Journal Information
Vol. 111. Issue 7.
Pages 609-610 (September 2020)
Vol. 111. Issue 7.
Pages 609-610 (September 2020)
Resident's Forum
DOI: 10.1016/j.adengl.2019.01.023
Open Access
RF - Pharmacological Prevention of Nonmelanoma Skin Cancer in High-Risk Patients
FR - Prevención farmacológica del cáncer cutáneo no-melanoma en pacientes de alto riesgo
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X. Bosch-Amate
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xavi_bosch92@hotmail.com

Corresponding author.
, D. Morgado-Carrasco, N. Martínez
Servicio de Dermatología, Hospital Clínic de Barcelona, Universitat de Barcelona, Barcelona, Spain
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Table 1. Drugs Used in Secondary Prevention of Nonmelanoma Skin Cancer.
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Nonmelanoma skin cancer (NMSC) is the most common neoplasia in humans. It includes basal cell carcinoma (BCC) and squamous cell carcinoma (SCC). Its main risk factors are accumulated exposure to sunlight, immunosuppression, and infection with the beta human papillomavirus. The use of topical sunscreen is frequently indicated in secondary prevention. In recent years, new evidence supports the use of some drugs as chemoprophylactics (Table 1).

Table 1.

Drugs Used in Secondary Prevention of Nonmelanoma Skin Cancer.

Drug  Route of Administration  Dosage  Evidence in Favor 
5-Fluorouracil  Topical, 5%  Twice daily for 4 weeks (an annual cycle?)  RCT in high-risk patients (n=932). Reduced rate of SCC in the 1st year1 
Retinol  Oral  25,000IU/day for 5 years  RCT in high-risk patients (n=2297). Reduced risk of SCC while treatment lasted3 
Acitretin  Oral  30mg/day for 6 months  RCT in kidney-transplant patients (n=44). Reduced risk of NMSC while treatment lasted4 
Nicotinamide  Oral  500mg twice daily for a year  RCT in high-risk patients (n=386). Reduced risk of NMSC and AK while treatment lasted2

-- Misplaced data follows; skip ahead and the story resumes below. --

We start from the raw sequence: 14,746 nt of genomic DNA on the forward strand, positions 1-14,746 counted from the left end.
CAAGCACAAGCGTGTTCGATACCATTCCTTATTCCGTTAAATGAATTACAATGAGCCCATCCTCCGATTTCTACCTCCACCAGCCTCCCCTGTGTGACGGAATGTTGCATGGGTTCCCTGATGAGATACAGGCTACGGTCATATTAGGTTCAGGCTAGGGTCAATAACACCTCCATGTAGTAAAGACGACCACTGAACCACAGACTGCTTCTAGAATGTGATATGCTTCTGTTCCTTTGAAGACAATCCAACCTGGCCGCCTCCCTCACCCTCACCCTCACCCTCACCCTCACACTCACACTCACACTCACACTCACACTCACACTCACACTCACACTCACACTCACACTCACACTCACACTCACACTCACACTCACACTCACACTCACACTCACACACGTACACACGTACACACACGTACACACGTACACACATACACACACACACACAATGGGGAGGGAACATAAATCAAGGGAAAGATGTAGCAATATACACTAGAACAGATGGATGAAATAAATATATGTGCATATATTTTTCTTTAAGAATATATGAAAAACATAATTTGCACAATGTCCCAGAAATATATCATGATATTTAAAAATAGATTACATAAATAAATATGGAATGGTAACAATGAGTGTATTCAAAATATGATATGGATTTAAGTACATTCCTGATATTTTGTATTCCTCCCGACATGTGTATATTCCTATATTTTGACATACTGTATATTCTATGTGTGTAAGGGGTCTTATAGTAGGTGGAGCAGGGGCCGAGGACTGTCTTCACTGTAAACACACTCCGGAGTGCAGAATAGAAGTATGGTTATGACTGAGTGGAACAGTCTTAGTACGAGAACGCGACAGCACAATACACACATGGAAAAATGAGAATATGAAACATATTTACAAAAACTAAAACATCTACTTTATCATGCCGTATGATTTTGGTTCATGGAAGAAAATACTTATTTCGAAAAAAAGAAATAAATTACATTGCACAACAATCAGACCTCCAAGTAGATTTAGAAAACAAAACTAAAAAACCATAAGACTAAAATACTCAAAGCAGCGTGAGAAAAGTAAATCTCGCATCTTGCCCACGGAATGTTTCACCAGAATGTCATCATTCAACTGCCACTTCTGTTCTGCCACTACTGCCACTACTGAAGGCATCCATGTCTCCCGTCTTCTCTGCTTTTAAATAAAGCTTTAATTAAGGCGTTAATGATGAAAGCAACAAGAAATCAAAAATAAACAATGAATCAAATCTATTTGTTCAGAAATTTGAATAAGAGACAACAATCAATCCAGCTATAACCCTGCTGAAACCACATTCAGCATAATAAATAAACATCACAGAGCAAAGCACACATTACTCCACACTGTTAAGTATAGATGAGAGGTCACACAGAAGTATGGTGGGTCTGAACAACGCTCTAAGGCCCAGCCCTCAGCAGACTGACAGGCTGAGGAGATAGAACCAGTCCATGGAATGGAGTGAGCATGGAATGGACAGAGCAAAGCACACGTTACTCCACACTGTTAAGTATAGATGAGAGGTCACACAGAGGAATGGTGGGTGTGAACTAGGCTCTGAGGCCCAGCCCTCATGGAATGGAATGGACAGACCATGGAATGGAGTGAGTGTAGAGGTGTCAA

Abbreviations: SCC indicates squamous cell carcinoma; NMSC, nonmelanoma skin cancer; RCT, randomized clinical trial; AK, actinic keratosis.

A randomized double-blind clinical trial in 932 high-risk patients (98% Caucasian males, with a mean age of 71 years) was recently published. Chemoprevention was studied using a cycle of 5% topical fluorouracil (every 12h for 4 weeks) (n=468) versus placebo (n=464) on the appearance of NMSC of the face and ears with surgical indication. In the first year after treatment a lower number of SCC was detected (1% versus 4%) (risk reduction of 75% [95% CI, 35%–91%] [P=.002]). No differences were found in BCC (10% versus 11%), although the number of Mohs surgeries in the first year dropped. After 4 years of follow-up, no differences were found in the number of SCC or BCC between the 2 groups (39% versus 38%). In terms of adverse effects, 92% of the group receiving fluorouracil presented erythema (21% described it as severe), but 85% would use the treatment again if necessary.1 These results suggest that a cycle of topical fluorouracil would be useful in secondary prevention of SCC for a year. It remains to be demonstrated whether an annual cycle of 5% topical fluorouracil is an effective long-term strategy. We must remember that 5-fluoracil is not sold in Spain and must be formulated. This may limit its potential use in Spain.